Former Socceroo Craig Foster is increasingly optimistic that the campaign he is leading to free jailed Bahraini refugee Hakeem al-Araibi will succeed, despite the gulf kingdom filing for the footballer’s extradition from Thailand.
Foster and World Players Association executive director Brendan Schwab met FIFA secretary-general Fatma Samoura in Zurich on Tuesday.
Foster said afterwards that Ms Samoura had agreed to exert further pressure on the Bahraini and Thai governments to ensure al-Araibi’s release.
“I was extremely concerned with the path FIFA were taking. I didn’t think that was adequate and I made that very clear to them,” he said.
“Today’s actions and escalation give us a lot more hope and more confidence that the dynamics of the case are going to change quickly,” Foster told The New Daily from Zurich on Tuesday.
Ms Samoura agreed the situation was an emergency that required football’s world governing body to step up its efforts on behalf of the jailed soccer player.
“We made it clear to FIFA that it is not acceptable for this case to be rushed into court,” Foster said.
“Under international law, Hakeem should be released immediately and we don’t accept letting this case drift and allowing him to be drawn into the justice system in Thailand.
“FIFA has agreed with that and has a much stronger will to act and to do so with Bahrain.”
Al-Araibi, 25, plays football for Pascoe Vale in Melbourne. He had just arrived in Thailand from Australia for his honeymoon in late November when he was detained based on an Interpol red notice issued at Bahrain’s request.
Overnight on Monday, Bahrain issued extradition documents to Thailand, 13 days ahead of the February 10 deadline.
That prompted Amnesty International to join the call for more to be done to have him released.
“Hakeem will not be safe in Bahrain and cannot be sent back. It’s time for the Prime Minister to step up and ensure Hakeem is returned home to Australia,” national director Claire Mallinson said.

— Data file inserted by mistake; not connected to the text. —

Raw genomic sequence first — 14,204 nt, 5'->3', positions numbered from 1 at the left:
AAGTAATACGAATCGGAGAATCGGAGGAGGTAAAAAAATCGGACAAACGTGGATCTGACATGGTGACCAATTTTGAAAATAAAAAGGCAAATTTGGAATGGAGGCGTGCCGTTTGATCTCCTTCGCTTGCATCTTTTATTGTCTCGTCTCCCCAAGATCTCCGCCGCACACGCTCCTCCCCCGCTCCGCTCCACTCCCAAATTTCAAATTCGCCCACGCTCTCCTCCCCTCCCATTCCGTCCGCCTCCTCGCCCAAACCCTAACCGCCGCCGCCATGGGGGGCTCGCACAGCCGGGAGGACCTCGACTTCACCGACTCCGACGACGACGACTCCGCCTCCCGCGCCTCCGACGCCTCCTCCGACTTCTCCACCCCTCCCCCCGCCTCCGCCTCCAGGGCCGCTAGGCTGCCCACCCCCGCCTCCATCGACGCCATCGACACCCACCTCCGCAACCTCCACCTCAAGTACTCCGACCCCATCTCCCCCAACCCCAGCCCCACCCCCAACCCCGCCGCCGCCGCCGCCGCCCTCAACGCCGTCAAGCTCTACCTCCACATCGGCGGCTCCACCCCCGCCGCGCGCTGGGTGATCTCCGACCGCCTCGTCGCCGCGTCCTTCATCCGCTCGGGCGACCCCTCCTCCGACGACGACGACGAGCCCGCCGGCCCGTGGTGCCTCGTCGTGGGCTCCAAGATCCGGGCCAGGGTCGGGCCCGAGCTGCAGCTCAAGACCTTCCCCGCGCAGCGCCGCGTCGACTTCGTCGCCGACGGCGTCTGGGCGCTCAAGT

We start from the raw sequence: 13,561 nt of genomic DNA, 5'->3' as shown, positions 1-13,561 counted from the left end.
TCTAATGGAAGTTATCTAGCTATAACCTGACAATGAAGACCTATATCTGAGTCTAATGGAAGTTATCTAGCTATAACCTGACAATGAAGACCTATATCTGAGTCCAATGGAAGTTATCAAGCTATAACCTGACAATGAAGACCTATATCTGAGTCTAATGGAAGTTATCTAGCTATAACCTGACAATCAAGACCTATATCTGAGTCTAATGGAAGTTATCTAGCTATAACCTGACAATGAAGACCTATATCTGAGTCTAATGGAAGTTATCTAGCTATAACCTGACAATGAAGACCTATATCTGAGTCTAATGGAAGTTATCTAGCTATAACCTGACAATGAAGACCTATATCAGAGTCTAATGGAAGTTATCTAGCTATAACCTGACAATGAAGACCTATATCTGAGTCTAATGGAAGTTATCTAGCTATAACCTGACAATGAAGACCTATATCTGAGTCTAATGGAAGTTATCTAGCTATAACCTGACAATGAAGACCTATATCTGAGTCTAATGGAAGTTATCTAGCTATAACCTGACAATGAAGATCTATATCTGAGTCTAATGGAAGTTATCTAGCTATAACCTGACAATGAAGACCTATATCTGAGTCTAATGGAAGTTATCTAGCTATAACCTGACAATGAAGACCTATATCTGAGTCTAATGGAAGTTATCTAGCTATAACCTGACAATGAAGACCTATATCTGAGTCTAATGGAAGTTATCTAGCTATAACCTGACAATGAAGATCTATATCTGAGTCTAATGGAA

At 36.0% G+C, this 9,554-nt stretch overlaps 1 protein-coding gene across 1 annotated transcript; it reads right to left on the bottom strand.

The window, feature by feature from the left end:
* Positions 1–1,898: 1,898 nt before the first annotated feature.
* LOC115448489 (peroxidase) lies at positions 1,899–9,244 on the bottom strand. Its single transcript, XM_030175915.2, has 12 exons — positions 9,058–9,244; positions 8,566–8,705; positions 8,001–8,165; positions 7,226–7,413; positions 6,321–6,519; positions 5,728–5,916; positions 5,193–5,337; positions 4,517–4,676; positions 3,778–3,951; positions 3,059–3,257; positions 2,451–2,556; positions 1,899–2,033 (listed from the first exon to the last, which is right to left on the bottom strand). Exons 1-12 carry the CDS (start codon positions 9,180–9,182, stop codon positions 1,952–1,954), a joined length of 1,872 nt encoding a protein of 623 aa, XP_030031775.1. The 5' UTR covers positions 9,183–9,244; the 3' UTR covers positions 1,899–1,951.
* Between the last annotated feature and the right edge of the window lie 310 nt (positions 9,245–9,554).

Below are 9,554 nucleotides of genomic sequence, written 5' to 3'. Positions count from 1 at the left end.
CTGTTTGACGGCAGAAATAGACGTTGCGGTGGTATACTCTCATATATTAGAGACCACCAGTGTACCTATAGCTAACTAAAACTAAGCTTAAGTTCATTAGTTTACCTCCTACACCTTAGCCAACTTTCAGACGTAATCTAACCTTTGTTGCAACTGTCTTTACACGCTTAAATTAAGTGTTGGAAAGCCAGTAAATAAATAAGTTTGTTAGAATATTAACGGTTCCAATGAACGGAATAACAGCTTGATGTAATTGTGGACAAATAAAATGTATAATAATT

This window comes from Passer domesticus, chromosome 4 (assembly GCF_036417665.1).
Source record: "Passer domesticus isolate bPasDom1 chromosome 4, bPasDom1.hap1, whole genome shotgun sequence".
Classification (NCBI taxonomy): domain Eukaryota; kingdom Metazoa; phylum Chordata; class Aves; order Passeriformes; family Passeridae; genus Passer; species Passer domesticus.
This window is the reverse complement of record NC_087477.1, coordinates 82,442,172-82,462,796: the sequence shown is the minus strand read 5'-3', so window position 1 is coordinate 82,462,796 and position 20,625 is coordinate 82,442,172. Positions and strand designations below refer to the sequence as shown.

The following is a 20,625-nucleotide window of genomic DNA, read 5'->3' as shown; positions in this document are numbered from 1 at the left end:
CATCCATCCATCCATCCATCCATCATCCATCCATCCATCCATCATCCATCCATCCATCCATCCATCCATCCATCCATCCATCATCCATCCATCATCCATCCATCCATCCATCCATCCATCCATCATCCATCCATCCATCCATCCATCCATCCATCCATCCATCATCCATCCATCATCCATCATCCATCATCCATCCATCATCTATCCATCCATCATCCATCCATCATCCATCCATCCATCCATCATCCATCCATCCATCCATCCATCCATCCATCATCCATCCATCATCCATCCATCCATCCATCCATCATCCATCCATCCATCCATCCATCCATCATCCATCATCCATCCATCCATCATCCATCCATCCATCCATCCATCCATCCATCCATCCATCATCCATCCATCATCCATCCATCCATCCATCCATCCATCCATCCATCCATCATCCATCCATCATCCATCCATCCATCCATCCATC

Al-Araibi continued to plead with the Australian government on Monday from the Bangkok Remand Prison, where he is being held.
“Why am I here? Why has Bahrain followed me? It’s 2019, it’s not 100 years ago. We have human rights now. Please keep fighting for me. Please do everything you can,” he said.
Foster was disappointed that FIFA and the International Olympic Committee, which has joined the fight for al-Araibi’s release, were not considering sanctions against Bahrain.
“They’re not convinced that sporting sanctions are the best answer right now,” he said.
“We made clear we don’t agree with that and that we believe sanctions should remain on the table if this next escalation in action is not successful in the next week.”
Bahraini Interior Minister Sheik Rashid bin Abdullah al-Khalifa has criticised what he has labelled “external interference” in the gulf nation’s affairs. But Foster dismissed those concerns.
“You can’t interfere in human rights. Human rights are universal and apolitical. This has got nothing to do with any particular country. This is about the breach of human rights of a young footballer. It just so happens that he has been tortured by Bahrain,” he said.
“It doesn’t matter to us which country has perpetrated that atrocity.”
Gulf Institute for Democracy and Human Rights spokeswoman Fatima Yazbek said she believed Bahrain’s determination to extradite al-Araibi was designed to intimidate anyone else who might consider speaking out about the nation’s ruling royal family.
“Hakeem has criticised publicly the Bahraini royal family, which includes the current Asian Football Confederation president, Sheik Salman bin Ibrahim al-Khalifa,” she said.
“He’s spoken out about the human rights in the country and how the royal family have been involved in targeting, torturing and banning sportspeople involved in the fight for human rights during the Arab Spring of 2011.”
Ms Yazbek said Bahrain’s monarchy was determined to make it clear it would accept no criticism of its system.
“Just yesterday, Bahraini courts upheld death sentences and life sentences for political detainees and opposition leaders,” she said.
“They are tightening their grip on everyone and everything in the country.”
She agreed that sporting sanctions would have a powerful impact.
“Bahrain pays millions of dollars to whitewash its image through sport,” she said. “If FIFA were to impose sanctions or a ban then it would hit home strongly.”